If you’ve frequented Reddit or various parts of Twitter over the past four years, chances are you’ve probably come across this picture of one of the spectator areas at the 2017 Halo World Championship Finals.
$65 bucks to watch a stream of the live event that's 2 doors over…
ESL is a scam pic.twitter.com/mHVqPp9T1O
— Cornbread 🌽🍞 (@CornbreadTTV) March 25, 2017
Whether or not you’re familiar with competitive Halo, it’s hard to argue against the legendary franchise’s impact on esports history and culture over the years. Even in 2017, to say that this was a sad sight for new and old Halo fans alike would’ve been an understatement. As OpTic Gaming’s Hector “H3CZ” Rodriguez explained in a vlog at the time, there were more attendees watching at the event’s main stage, but it didn’t make the lack of attendance any less disappointing.
In 2021, Halo Infinite aims to breathe life into a once-vibrant scene full of passionate fans and world-class talents, and it’s working. In the face of a global pandemic, people showed up in droves to a sold-out Raleigh Convention Center for the first major Halo LAN event in two years: the Halo Championship Series Kickoff Major Raleigh 2021.
Excited to say that the #HCS Kickoff Major Raleigh 2021 is now the most viewed Halo esports event of all time…and it's only Friday.
Thank you so much to everyone watching from around the world!
— Tashi (@Tashi343i) December 17, 2021
A new era of Halo fandom at HCS Kickoff Major Raleigh 2021
The HCS Kickoff Major Raleigh 2021 didn’t smash the Halo franchise’s all-time viewership record on the first day by accident. Halo fans, players and even organizations have been waiting for this day for years, and when it came, they were ready.
Antimatter Gaming co-founder Steven “Brokenarrow” Costello, 31, is somewhat of a veteran in Halo; he remembers the old Major League Gaming days and the infamous aforementioned scene at the Halo World Championship. He drove seven hours from Pennsylvania to Raleigh, North Carolina on Dec. 16 to support his team; he didn’t arrive in the city until 6 a.m. EST on the first day of the event.
“It’s good to see as many teams show up, as many people show up,” Costello said. “It’s good to see enough orgs and sponsors and everything else get behind it. It does feel like it’s back. We’re not full into it yet, but we’re starting those steps to become the next best greatest thing again.”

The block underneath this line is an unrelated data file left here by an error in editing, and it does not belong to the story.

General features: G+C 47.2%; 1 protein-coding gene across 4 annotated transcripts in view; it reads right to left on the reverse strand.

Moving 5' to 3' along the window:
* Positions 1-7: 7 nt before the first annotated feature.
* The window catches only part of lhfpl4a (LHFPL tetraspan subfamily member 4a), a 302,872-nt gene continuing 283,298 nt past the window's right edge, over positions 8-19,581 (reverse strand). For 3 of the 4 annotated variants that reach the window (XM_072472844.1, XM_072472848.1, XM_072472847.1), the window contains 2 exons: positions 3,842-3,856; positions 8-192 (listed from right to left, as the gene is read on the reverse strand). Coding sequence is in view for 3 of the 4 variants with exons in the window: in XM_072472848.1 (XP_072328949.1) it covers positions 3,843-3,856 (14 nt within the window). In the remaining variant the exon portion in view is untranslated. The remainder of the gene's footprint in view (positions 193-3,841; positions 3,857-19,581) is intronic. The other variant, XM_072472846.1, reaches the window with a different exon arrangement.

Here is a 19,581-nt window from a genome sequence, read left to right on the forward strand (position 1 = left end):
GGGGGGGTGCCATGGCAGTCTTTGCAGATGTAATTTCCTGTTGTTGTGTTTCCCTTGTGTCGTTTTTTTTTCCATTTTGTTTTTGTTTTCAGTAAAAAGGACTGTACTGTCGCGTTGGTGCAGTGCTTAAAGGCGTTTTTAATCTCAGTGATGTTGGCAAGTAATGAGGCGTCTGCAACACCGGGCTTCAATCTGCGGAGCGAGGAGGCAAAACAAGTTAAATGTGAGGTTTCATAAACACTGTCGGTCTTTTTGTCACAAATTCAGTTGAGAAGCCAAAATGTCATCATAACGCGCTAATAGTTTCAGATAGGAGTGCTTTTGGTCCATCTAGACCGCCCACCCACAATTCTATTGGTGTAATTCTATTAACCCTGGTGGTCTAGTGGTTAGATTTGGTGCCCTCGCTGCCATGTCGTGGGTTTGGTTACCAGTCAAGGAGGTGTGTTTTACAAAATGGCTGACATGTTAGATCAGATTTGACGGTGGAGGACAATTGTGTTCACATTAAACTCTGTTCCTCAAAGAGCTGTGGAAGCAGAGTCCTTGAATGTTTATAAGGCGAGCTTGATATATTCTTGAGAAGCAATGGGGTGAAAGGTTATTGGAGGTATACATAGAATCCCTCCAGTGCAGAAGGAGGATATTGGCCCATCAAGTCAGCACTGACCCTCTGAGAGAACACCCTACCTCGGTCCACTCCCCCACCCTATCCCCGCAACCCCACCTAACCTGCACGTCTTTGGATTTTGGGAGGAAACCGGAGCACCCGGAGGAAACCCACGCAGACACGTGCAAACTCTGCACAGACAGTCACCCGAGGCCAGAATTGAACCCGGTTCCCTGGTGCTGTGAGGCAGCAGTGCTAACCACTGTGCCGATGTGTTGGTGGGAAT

Antimatter Gaming went on to defeat Team Reality Check 2-0 on Dec. 17 in the open bracket stage of the HCS Kickoff Major Raleigh. When asked about the game’s future prospects and the current hype around Halo’s resurgence, Costello was confident that the numbers speak for themselves.
“ I mean, 272 teams registered, 4v4; that’s massive,” Costello said. “Halo hasn’t had that in 10, five years. Since Halo 3 days it just hasn’t existed. Even Halo 5 and Halo Reach; they didn’t hit those numbers.”
Robert “Pops” Walker, 47, and Prince Walker, 23, are a father and son streaming duo that got into playing Halo 5 together after the latter graduated from college. When Prince Walker found out that Halo Infinite was having its first Major, the duo booked tickets right away. The pair arrived in Raleigh after a 12.5-hour drive from Chicago, and it’s their first time attending a live Halo event of any kind.
“We’re gonna be at probably every event from now on,” said Walker. “I’m just excited to be around the Halo community. That was my big thing: I wanted to meet everybody and see how it is. In terms of streaming, connections would be great, but we’re just here to have fun.”
His father chimed in with a similar level of enthusiasm.
“We love that things like this can connect the world,” Pops said. “It seems like one of those things that’s just a game, but look at all the different faces and different places to come out. Especially after the last two years. People are here; it’s what’s needed to heal the world I think.”
Becoming the “next big thing” again
Halo may have had one of the most bustling and energetic scenes in esports back in the early 2000s, but the esports landscape has changed drastically since then.
In a world full of AAA titles like League of Legends, Counter-Strike: Global Offensive and VALORANT, that are constantly breaking records, selling out stadiums and pushing boundaries, Halo Infinite has its work cut out for it. These games have redefined what it means to be a successful esport over the years.
After a single day, Halo Infinite has already shattered a record of its own. Who knows how long the hype will last, but according to host and commentator Alex “Goldenboy” Mendez, Halo’s climb to success will take time and patience.
“Halo was always the big cheese at the MLG events, you know,” said Goldenboy on an episode of Upcomer’s Untold Tales. “You’d show up, and everyone was practically there for Halo… This is going to be a very long process, but I’m very bullish on the future of HCS with Infinite.”